The sphincter of oddi is a boundary for bacterial colonisation in the feline biliary tract

J. Y. Sung, M. E. Olson, Joseph Leung, M. S. Lundberg, J. W. Costerton

Research output: Contribution to journalArticlepeer-review

24 Scopus citations


The autochthonous microbial flora of the gastrointestinal and biliary system were studied in ten cats using standard bacteriological cultures and electron microscopic techniques. The most common organisms isolated from the gastrointestinal tract were streptococci, anaerobes and coliform bacteria. A spiral organism was identified in the feline stomach and duodenum. The bile and the biliary system were entirely sterile except in one cat. Bacteria were isolated from the sphincter of Oddi. Electron microscopy confirmed that bacteria had colonised in the thick mucous layer in the gastrointestinal tract and the sphincter of Oddi. No bacteria could be found above the sphincter by electron microscopy. The sphincter of Oddi is hence the natural boundary and probably serves as a physical barrier to the upward migration of bacteria from the colonised gastrointestinal tract to the uncolonised biliary system. The cat may be a suitable animal model for bacteriological studies of the biliary system in the human.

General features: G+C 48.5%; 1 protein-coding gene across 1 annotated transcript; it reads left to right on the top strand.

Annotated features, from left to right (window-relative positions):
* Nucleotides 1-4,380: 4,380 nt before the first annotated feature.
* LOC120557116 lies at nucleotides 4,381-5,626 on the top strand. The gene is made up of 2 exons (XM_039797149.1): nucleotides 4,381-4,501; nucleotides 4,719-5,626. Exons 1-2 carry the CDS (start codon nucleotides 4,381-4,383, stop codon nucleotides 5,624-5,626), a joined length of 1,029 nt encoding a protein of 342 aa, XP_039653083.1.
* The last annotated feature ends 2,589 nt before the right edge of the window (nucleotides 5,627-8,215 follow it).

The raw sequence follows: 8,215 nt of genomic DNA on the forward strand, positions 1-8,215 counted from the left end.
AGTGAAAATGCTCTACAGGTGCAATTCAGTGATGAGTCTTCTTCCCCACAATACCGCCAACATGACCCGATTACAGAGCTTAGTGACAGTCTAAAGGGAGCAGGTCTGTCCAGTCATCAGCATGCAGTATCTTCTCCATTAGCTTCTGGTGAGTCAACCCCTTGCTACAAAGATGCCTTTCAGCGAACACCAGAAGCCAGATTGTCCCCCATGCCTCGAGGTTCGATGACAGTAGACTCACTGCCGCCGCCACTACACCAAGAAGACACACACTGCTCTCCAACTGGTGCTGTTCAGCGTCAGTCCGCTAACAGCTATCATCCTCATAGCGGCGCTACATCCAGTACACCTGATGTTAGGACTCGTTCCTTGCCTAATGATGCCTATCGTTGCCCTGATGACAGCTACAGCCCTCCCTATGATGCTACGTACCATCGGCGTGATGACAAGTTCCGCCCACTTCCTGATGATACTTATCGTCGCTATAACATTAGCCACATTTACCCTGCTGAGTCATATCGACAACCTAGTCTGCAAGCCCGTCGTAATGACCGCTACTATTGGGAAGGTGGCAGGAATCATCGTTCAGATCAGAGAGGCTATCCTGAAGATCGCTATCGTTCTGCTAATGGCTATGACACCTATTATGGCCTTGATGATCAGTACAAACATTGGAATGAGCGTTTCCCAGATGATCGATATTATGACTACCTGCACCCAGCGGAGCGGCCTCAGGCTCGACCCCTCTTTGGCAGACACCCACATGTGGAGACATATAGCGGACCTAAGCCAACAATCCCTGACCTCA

Original languageEnglish (US)
Pages (from-to)199-207
Number of pages9
JournalMicrobial Ecology in Health and Disease
Issue number4
StatePublished - 1990
Externally publishedYes


  • Biliary tract
  • Microbial flora
  • Sphincter of Oddi

ASJC Scopus subject areas

  • Microbiology (medical)
  • Microbiology


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